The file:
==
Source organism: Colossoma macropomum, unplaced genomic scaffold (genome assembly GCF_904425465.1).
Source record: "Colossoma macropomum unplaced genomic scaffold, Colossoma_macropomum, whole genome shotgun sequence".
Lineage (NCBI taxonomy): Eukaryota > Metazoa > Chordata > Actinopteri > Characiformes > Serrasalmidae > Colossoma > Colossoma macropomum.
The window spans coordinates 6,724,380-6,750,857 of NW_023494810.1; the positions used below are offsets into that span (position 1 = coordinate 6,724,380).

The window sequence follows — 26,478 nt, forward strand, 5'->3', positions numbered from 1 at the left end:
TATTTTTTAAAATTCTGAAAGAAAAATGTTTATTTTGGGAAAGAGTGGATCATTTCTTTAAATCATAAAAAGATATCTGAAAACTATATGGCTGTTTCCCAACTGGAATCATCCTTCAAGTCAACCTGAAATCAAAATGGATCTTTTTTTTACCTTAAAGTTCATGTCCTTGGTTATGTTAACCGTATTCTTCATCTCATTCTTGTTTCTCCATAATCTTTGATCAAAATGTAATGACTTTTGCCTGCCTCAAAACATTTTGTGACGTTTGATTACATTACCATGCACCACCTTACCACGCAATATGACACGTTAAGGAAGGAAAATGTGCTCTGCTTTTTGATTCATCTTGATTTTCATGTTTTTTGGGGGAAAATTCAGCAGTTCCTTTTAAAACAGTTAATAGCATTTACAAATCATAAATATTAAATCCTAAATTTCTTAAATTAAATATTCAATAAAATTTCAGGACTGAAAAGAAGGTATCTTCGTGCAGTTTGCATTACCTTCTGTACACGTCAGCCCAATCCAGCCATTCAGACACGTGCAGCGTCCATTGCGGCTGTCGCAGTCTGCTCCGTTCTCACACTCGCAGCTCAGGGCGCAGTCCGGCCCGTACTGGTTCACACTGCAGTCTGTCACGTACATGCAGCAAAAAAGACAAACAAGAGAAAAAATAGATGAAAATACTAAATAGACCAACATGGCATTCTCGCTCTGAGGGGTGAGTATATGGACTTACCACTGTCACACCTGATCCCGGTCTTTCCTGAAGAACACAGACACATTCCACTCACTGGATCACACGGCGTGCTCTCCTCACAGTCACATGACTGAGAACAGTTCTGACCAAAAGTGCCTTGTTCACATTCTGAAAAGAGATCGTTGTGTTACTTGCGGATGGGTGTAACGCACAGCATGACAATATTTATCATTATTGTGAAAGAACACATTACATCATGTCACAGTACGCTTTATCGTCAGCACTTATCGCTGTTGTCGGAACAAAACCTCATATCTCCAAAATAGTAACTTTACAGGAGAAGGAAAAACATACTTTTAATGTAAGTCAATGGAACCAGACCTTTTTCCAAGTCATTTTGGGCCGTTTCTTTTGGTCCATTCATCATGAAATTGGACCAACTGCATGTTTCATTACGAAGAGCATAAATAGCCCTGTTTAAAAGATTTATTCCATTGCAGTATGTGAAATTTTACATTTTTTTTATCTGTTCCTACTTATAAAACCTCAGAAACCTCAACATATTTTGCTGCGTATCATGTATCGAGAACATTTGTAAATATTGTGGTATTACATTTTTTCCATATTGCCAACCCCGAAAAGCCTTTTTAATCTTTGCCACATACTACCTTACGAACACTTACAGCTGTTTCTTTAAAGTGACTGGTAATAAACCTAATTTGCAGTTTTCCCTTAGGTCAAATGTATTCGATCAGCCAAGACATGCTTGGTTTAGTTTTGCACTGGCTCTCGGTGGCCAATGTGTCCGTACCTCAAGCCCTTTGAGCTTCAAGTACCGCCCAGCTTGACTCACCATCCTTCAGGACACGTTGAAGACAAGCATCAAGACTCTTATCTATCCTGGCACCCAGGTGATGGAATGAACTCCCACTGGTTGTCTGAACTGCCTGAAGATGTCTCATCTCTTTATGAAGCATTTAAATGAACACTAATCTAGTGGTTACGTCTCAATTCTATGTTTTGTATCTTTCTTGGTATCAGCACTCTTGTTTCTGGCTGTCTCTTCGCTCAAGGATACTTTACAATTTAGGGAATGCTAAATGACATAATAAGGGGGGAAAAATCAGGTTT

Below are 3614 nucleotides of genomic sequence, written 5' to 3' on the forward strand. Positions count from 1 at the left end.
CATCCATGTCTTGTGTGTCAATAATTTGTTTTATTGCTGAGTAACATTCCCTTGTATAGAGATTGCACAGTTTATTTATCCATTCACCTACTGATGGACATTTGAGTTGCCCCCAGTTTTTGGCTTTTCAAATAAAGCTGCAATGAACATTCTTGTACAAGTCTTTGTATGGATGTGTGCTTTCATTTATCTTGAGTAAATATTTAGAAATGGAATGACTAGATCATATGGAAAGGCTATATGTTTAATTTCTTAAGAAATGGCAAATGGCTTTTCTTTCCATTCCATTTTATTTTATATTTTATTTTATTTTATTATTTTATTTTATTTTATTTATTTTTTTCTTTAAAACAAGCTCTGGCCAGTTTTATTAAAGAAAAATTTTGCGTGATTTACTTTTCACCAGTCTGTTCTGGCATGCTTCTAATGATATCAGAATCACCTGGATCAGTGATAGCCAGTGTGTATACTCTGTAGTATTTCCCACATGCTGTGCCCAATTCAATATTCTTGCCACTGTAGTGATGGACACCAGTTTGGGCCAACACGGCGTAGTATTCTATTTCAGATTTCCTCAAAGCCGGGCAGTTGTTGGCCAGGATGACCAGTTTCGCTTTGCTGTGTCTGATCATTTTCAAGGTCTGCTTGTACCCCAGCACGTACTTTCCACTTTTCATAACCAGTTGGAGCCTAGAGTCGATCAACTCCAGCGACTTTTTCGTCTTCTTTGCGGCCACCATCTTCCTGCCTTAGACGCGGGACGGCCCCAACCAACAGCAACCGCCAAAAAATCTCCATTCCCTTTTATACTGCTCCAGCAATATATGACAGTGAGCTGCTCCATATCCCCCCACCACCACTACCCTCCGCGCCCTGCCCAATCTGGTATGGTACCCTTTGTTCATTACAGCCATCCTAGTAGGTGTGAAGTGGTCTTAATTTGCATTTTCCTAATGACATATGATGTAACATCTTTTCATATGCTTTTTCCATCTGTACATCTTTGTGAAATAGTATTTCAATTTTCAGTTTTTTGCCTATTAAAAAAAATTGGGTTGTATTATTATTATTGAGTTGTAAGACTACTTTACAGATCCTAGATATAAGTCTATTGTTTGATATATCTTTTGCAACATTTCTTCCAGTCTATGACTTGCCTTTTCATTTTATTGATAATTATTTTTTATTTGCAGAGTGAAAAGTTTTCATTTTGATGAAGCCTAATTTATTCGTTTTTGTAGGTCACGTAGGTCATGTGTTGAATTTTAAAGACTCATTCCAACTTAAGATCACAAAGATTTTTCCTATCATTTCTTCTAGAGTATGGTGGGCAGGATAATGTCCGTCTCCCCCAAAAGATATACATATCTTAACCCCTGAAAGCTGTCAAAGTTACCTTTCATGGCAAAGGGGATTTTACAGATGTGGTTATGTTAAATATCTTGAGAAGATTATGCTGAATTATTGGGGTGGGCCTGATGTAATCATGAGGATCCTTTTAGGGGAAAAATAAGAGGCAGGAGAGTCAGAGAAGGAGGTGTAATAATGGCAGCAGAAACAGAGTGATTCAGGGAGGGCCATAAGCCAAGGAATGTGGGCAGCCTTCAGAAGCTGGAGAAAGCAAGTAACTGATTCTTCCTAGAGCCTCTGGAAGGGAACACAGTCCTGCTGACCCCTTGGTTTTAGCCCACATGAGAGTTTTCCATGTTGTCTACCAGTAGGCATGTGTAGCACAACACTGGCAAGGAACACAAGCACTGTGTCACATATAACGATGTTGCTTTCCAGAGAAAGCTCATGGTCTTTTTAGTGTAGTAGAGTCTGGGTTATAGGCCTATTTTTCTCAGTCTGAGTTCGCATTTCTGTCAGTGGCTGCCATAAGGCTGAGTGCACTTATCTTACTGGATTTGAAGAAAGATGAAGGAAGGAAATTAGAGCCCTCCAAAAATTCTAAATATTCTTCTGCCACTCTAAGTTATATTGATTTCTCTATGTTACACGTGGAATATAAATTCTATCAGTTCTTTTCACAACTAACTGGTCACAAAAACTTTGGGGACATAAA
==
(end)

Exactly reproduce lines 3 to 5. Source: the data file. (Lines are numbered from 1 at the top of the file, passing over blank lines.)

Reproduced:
Lineage (NCBI taxonomy): Eukaryota > Metazoa > Chordata > Actinopteri > Characiformes > Serrasalmidae > Colossoma > Colossoma macropomum.
The window spans coordinates 6,724,380-6,750,857 of NW_023494810.1; the positions used below are offsets into that span (position 1 = coordinate 6,724,380).

The window sequence follows — 26,478 nt, forward strand, 5'->3', positions numbered from 1 at the left end: